Specific replant disease

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Specific Replant Disease (also known as ‘Sick Soil Syndrome’) is a malady that manifests itself when susceptible plants such as apples, pears, plums, cherries and roses are placed into soil previously occupied by a related species. The exact causes are not known, but in the first year the new plants will grow poorly. Root systems are weak and may become blackened, and plants may fail to establish properly.

One theory is that replant disease is due to a whole menagerie of tree pathogens - fungi, bacteria, nematodes, viruses and other organisms.[1] These parasitise target the living tissues of the mature tree, hastening senility and death, and survive in the soil and decaying roots after the tree has died. Putting a young traumatised tree with an immature root system into this 'broth' of pathogens can be too much for an infant tree to cope with.[2] Any new root growth is rapidly and heavily colonised, so that shoot growth is virtually zero. This is especially true if it is on a dwarfing rootstock, which by its nature will be relatively inefficient. As a rule, replant disease persists for around fifteen years in the soil, although this varies with local conditions. Pathogens survive in dead wood and organic matter until exposed to predation by their home rotting away, and will also depend on whether the original orchard was planted with dwarf or standard trees. Standards have more vigorous - therefore larger - roots, and are thus likely to take longer to degrade.

It is good organic rotation practice not to follow ‘like with like’ and this rule applies to long lived trees as much as annual vegetables. In the case of temperate fruit trees, the 'Pomes and Stones' rule for rotation should be observed- don’t follow a ‘pome’ fruit (with an apple-type core—apples, pears, medlar, quince) with a tree from the same group. A ‘stone’ fruit (i.e., with a plum-type stone, such as plum, cherry, peach, apricot, almond) should be all right, and vice versa. However, rotation is not always easy in a well planned old orchard when the site it occupies may well be the best available, and starting another orchard elsewhere may not be practical. In this case, and replanting is unavoidable, a large hole should be dug out, and the soil removed and replaced with ‘clean’ soil from a site where susceptible plants have not been grown.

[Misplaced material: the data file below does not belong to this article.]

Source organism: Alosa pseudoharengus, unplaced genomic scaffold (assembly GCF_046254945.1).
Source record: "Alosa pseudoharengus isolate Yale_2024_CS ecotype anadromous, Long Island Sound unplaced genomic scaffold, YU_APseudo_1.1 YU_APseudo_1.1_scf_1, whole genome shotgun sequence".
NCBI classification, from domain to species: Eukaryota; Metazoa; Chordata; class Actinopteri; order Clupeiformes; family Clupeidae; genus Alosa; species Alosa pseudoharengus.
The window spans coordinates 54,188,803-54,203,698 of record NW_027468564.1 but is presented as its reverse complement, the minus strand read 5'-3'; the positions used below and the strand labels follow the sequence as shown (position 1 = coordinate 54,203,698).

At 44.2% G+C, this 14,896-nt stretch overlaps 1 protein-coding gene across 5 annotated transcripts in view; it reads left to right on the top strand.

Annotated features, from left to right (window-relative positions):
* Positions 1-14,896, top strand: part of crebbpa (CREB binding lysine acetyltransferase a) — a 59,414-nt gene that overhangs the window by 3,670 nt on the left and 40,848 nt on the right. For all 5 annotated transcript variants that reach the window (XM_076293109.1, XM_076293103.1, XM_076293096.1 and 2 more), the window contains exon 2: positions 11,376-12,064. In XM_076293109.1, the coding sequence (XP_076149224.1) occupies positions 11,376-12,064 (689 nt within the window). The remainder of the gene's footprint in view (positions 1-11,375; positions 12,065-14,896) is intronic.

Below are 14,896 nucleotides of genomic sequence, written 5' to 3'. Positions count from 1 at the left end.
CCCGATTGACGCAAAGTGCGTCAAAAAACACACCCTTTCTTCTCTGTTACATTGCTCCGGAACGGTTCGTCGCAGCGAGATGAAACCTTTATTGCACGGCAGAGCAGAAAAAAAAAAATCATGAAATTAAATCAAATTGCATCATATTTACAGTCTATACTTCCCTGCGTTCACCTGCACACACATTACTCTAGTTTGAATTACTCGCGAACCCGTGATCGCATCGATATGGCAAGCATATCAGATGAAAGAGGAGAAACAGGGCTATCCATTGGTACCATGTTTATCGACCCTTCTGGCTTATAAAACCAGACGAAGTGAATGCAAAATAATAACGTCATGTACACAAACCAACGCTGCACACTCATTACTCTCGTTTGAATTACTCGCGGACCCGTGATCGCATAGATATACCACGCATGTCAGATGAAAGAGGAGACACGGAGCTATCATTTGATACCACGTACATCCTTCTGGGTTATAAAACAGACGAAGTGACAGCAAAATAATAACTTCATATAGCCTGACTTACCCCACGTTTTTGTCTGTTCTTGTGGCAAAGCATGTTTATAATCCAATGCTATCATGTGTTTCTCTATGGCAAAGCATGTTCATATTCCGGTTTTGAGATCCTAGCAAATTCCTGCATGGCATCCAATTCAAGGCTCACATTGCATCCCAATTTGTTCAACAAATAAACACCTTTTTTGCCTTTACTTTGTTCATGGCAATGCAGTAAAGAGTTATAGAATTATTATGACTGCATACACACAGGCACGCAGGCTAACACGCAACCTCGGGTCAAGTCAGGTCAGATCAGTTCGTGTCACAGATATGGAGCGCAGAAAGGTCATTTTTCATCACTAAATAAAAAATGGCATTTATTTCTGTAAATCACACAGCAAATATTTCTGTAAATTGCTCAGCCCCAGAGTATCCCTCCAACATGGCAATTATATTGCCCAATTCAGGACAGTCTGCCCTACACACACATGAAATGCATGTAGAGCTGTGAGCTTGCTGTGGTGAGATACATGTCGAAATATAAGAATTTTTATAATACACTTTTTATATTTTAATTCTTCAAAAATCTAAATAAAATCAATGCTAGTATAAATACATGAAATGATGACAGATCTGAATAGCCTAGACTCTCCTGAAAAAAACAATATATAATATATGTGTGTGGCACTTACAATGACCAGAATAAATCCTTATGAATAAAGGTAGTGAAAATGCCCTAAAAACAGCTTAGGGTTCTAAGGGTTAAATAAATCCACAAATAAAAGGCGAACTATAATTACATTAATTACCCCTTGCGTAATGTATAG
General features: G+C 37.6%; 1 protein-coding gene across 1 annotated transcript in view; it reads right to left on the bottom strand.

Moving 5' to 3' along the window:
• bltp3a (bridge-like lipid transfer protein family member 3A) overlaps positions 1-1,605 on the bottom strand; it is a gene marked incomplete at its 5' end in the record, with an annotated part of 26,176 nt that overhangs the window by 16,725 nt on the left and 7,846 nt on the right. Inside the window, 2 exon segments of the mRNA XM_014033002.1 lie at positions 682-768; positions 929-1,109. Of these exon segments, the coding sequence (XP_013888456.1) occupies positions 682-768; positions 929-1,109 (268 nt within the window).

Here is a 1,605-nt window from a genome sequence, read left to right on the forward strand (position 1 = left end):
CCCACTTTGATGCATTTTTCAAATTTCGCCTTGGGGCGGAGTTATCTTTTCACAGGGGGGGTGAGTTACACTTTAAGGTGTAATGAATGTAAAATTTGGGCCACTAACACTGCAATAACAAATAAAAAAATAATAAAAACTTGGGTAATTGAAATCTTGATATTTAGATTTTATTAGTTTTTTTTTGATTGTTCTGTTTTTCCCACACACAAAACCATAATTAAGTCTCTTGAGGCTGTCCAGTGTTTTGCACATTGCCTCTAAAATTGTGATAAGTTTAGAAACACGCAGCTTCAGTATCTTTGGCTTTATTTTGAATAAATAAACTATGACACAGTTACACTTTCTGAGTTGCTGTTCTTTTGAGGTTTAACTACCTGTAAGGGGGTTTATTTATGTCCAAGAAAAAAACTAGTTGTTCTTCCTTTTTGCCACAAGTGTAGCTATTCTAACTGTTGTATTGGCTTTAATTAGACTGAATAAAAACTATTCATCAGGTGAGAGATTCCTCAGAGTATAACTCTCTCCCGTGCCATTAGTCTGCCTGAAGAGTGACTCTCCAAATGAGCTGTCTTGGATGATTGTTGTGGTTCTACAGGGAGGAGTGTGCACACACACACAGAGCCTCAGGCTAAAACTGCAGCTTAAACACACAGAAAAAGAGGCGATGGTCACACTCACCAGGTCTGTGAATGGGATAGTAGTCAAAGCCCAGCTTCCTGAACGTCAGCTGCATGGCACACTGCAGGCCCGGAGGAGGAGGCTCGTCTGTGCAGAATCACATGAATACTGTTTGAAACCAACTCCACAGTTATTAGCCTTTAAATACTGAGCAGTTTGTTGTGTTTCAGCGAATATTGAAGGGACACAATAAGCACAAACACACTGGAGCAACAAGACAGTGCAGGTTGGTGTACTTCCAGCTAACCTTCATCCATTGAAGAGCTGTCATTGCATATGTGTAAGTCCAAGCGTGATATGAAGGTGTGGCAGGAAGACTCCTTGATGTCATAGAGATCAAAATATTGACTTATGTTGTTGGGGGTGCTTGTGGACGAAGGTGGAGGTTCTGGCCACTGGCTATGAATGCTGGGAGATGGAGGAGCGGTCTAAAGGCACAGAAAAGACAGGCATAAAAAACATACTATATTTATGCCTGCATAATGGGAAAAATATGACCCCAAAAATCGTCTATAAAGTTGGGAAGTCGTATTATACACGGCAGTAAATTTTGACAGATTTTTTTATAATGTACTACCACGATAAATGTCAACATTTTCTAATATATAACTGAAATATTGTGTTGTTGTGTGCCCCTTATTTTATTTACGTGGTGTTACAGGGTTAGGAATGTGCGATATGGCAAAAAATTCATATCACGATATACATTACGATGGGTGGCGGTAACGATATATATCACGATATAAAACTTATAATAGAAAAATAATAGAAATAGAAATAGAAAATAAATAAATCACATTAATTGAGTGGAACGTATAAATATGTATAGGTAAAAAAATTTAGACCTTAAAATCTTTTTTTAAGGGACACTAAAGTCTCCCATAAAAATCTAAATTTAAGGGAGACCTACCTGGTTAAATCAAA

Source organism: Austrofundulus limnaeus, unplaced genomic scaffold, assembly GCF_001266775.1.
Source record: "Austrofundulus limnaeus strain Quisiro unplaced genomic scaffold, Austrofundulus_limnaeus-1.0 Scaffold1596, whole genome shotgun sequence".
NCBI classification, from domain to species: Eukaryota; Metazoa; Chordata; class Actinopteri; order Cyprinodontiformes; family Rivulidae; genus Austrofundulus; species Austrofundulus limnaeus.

Using trees on vigorous rootstocks which will have a better chance of competing with the pathogens, or plants grown in large containers with a large root ball may also have a better chance of resisting replant disease. The extra time to cropping may be offset if new trees are planted a few years in advance of old trees finally falling over, furthermore, if the old orchard was grubbed - i.e. trees were healthy when removed, it is unlikely that replant disease would be a problem as pathogen levels may never have been high. The malady is worse where trees have died in situ—pathogens are likely to have contributed to the death and therefore be at a higher level in the soil.

Soil fumigation is another common method employed to control replant disease in both apple and cherry trees.[3] Throughout the 90's, fumigants like Methyl Bromide (Bromomethane) were commonly used in this way to control and treat the disease, through this was later phased out in the 2000s in favour of more modern alternatives such as Chloropicrin, which some studies[4] have shown to be an effective method for resolving SARD in Apple Tree Monoculture in Europe.

References[edit]

  1. ^ Utkhede, R. S.; Vrain, T. C.; Yorston, J. M. "Effects of nematodes, fungi and bacteria on the growth of young apple trees grown in apple replant disease soil". Plant and Soil. 139 (1): 1–6. doi:10.1007/BF00012835. ISSN 0032-079X. 
  2. ^ "Plant Disease 1982 | Fungi Associated with Roots of Apple Seedlings Grown in Soil from an Apple Replant Site". www.apsnet.org. Retrieved 2016-12-20. 
  3. ^ Pitcher, R. S.; Way, D. W.; Savory, B. M. (1966-01-01). "Specific Replant Diseases of Apple and Cherry and Their Control by Soil Fumigation". Journal of Horticultural Science. 41 (4): 379–396. doi:10.1080/00221589.1966.11514184. ISSN 0022-1589. 
  4. ^ "Specific Apple Replant Disease (SARD) | Leicesters". Leicesters. 2015-06-25. Retrieved 2016-12-20.